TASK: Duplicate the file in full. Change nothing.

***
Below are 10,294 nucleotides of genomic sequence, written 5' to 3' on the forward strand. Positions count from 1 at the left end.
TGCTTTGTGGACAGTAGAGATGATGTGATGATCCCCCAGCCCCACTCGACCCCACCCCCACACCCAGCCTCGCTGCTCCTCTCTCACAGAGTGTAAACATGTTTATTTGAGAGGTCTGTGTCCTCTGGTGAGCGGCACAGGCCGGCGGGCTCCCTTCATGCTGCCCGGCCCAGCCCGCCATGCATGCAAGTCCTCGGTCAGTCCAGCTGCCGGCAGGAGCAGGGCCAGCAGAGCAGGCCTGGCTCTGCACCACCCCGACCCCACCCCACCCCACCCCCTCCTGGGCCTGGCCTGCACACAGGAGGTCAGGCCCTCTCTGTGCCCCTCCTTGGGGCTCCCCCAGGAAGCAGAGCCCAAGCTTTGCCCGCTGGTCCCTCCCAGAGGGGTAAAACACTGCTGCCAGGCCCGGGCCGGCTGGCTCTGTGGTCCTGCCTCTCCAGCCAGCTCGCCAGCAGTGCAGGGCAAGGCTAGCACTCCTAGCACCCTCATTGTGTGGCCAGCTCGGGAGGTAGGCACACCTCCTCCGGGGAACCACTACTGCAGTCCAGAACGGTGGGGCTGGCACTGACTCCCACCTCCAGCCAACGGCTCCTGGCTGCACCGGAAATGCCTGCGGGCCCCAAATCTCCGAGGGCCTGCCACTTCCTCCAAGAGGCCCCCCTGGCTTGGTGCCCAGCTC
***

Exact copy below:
Below are 10,294 nucleotides of genomic sequence, written 5' to 3' on the forward strand. Positions count from 1 at the left end.
TGCTTTGTGGACAGTAGAGATGATGTGATGATCCCCCAGCCCCACTCGACCCCACCCCCACACCCAGCCTCGCTGCTCCTCTCTCACAGAGTGTAAACATGTTTATTTGAGAGGTCTGTGTCCTCTGGTGAGCGGCACAGGCCGGCGGGCTCCCTTCATGCTGCCCGGCCCAGCCCGCCATGCATGCAAGTCCTCGGTCAGTCCAGCTGCCGGCAGGAGCAGGGCCAGCAGAGCAGGCCTGGCTCTGCACCACCCCGACCCCACCCCACCCCACCCCCTCCTGGGCCTGGCCTGCACACAGGAGGTCAGGCCCTCTCTGTGCCCCTCCTTGGGGCTCCCCCAGGAAGCAGAGCCCAAGCTTTGCCCGCTGGTCCCTCCCAGAGGGGTAAAACACTGCTGCCAGGCCCGGGCCGGCTGGCTCTGTGGTCCTGCCTCTCCAGCCAGCTCGCCAGCAGTGCAGGGCAAGGCTAGCACTCCTAGCACCCTCATTGTGTGGCCAGCTCGGGAGGTAGGCACACCTCCTCCGGGGAACCACTACTGCAGTCCAGAACGGTGGGGCTGGCACTGACTCCCACCTCCAGCCAACGGCTCCTGGCTGCACCGGAAATGCCTGCGGGCCCCAAATCTCCGAGGGCCTGCCACTTCCTCCAAGAGGCCCCCCTGGCTTGGTGCCCAGCTC